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What Is a Debt Relief Order?

Malcolm Tatum
Updated May 17, 2024
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A debt relief order is a type of legal authorization that is used to provide total or partial debt forgiveness to debtors. This type of debt reduction of elimination is available in a number of countries around the world, and generally requires that the debtor file specific requests with a court of jurisdiction in order to be considered for this means of dealing with debt that has become impossible to manage. Typically, the court system will have specific criteria that the debtor must meet in order to be granted debt relief under the terms of the order.

Obtaining a debt relief order entails filing a request with the court of jurisdiction. Depending on prevailing laws, some citizens may be able to file the documents personally, while in other areas the request must be filed with the assistance of legal counsel that is authorized to offer services in that jurisdiction. The request will usually require the submission of supporting information and documents that help the court to understand the current financial circumstances of the debtor, including contact information that makes it possible to verify the information provided. Depending on the outcome of the investigation surrounding the request, the court may order partial debt forgiveness that helps to alleviate some of the outstanding debt, or order that all the debt identified in the request be dismissed.

Generally, a debt relief order is only issued when other alternatives to debt settlement are not viable. For example, someone who is permanently disabled, cannot work to earn a living, and has no real assets may be able to obtain this type of relief. By the same token, someone who could conceivably make use of methods such as debt consolidation or even bankruptcy are much less likely to be granted a debt relief order.

As with any means of managing debt, the debt relief order is not the ideal solution for everyone. Depending on the prevailing laws in the jurisdiction in which the order is written, the end result can be an adverse impact on the debtor’s credit rating. In addition, it is often not possible to obtain a second debt relief order for a certain number of years after the granting of the first order. Courts will typically encourage debtors to use whatever methods are available to settle as much debt as possible before attempting to obtain this type of protection from creditors, using the debt relief order as a last resort.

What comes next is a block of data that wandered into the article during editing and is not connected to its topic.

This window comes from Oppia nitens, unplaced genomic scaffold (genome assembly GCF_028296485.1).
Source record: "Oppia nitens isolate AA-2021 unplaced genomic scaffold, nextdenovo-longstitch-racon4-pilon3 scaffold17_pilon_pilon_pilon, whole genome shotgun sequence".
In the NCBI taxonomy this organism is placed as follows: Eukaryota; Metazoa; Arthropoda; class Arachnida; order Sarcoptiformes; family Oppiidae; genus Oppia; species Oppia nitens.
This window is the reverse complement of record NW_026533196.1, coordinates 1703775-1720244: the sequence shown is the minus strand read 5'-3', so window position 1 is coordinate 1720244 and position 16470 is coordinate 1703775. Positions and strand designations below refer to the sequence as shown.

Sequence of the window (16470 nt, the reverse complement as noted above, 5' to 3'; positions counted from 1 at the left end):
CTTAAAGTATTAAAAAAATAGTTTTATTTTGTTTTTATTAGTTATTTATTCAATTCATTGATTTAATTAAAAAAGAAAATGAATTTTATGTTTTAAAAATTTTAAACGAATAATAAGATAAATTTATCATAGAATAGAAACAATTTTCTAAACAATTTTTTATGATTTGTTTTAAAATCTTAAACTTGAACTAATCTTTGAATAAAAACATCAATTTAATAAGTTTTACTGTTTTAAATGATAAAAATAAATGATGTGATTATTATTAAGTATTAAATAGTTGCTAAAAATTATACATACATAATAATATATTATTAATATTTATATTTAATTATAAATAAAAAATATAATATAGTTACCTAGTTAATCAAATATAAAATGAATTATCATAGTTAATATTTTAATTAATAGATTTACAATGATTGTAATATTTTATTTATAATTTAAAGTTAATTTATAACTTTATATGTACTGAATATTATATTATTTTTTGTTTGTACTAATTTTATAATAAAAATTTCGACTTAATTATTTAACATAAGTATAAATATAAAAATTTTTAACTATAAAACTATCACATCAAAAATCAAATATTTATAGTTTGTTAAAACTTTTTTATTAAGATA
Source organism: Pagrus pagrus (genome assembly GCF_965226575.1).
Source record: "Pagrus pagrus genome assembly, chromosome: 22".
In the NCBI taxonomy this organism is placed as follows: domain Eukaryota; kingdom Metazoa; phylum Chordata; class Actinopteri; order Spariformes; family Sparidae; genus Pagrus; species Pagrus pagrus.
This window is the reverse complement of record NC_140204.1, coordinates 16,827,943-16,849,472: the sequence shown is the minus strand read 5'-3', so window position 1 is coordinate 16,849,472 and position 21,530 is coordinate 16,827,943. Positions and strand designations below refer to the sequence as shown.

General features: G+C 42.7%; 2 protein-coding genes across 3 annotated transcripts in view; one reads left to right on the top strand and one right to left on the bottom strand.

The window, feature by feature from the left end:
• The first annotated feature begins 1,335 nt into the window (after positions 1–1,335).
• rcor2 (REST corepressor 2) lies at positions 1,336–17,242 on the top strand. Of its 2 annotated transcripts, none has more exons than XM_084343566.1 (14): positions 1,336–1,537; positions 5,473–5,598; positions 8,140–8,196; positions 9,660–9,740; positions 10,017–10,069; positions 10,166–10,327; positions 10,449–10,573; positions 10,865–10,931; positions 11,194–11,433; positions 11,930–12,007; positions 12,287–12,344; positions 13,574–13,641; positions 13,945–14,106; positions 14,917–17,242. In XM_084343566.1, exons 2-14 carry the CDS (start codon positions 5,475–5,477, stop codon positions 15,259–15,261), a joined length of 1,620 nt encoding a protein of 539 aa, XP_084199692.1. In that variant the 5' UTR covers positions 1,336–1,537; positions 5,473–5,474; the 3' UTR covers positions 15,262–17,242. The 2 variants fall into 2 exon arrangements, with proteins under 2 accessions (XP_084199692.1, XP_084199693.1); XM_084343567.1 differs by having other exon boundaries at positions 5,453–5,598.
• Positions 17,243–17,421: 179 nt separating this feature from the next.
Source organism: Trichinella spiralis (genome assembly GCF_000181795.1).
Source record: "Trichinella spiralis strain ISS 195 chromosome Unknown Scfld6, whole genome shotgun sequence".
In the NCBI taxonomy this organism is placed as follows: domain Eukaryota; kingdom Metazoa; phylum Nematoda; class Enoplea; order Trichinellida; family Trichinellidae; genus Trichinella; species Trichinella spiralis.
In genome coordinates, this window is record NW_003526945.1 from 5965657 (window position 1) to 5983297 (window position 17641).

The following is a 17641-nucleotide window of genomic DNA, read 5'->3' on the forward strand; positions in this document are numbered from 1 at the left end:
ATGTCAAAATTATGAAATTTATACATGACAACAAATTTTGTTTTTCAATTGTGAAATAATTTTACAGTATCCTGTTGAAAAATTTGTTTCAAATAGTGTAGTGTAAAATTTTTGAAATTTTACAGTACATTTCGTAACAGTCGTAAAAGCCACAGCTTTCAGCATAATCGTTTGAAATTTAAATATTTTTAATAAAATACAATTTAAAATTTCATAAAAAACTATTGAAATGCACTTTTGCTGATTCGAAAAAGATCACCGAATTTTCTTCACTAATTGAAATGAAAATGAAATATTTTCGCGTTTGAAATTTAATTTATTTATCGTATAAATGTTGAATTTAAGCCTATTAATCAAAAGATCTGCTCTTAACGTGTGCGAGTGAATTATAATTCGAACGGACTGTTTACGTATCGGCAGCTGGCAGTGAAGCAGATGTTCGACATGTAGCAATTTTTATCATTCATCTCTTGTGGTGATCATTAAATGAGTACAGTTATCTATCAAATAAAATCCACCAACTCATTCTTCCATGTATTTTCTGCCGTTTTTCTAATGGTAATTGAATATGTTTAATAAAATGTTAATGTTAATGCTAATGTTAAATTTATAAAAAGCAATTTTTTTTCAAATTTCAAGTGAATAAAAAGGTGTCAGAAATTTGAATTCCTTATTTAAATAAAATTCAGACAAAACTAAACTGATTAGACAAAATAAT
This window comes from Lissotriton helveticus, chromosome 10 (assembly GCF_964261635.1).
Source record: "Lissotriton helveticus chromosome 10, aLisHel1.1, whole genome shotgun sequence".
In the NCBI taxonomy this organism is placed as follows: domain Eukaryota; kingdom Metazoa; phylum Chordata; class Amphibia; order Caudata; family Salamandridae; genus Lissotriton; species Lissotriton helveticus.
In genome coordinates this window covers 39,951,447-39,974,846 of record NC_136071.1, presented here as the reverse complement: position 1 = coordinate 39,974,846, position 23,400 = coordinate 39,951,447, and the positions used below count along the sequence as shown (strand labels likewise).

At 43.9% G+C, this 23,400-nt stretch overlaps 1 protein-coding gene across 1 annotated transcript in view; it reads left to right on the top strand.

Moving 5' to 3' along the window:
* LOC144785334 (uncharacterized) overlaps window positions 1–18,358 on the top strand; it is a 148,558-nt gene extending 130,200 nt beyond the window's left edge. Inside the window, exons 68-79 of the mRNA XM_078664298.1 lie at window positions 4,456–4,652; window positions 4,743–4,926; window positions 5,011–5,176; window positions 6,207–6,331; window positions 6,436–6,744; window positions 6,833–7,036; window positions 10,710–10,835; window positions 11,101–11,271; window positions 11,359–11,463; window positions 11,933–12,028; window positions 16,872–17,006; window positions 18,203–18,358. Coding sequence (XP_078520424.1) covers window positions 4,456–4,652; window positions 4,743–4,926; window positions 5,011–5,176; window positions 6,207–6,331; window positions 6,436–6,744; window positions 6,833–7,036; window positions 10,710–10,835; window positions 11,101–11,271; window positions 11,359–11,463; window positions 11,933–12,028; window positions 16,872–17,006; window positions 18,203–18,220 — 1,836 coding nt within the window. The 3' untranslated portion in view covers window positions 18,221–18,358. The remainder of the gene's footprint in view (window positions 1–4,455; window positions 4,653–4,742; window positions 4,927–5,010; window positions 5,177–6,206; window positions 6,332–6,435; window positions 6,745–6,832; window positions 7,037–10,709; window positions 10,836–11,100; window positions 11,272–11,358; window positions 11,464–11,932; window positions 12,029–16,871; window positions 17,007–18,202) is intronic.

WiseGeek is dedicated to providing accurate and trustworthy information. We carefully select reputable sources and employ a rigorous fact-checking process to maintain the highest standards. To learn more about our commitment to accuracy, read our editorial process.
Malcolm Tatum
By Malcolm Tatum
Malcolm Tatum, a former teleconferencing industry professional, followed his passion for trivia, research, and writing to become a full-time freelance writer. He has contributed articles to a variety of print and online publications, including WiseGeek, and his work has also been featured in poetry collections, devotional anthologies, and newspapers. When not writing, Malcolm enjoys collecting vinyl records, following minor league baseball, and cycling.
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Malcolm Tatum
Malcolm Tatum
Malcolm Tatum, a former teleconferencing industry professional, followed his passion for trivia, research, and writing...
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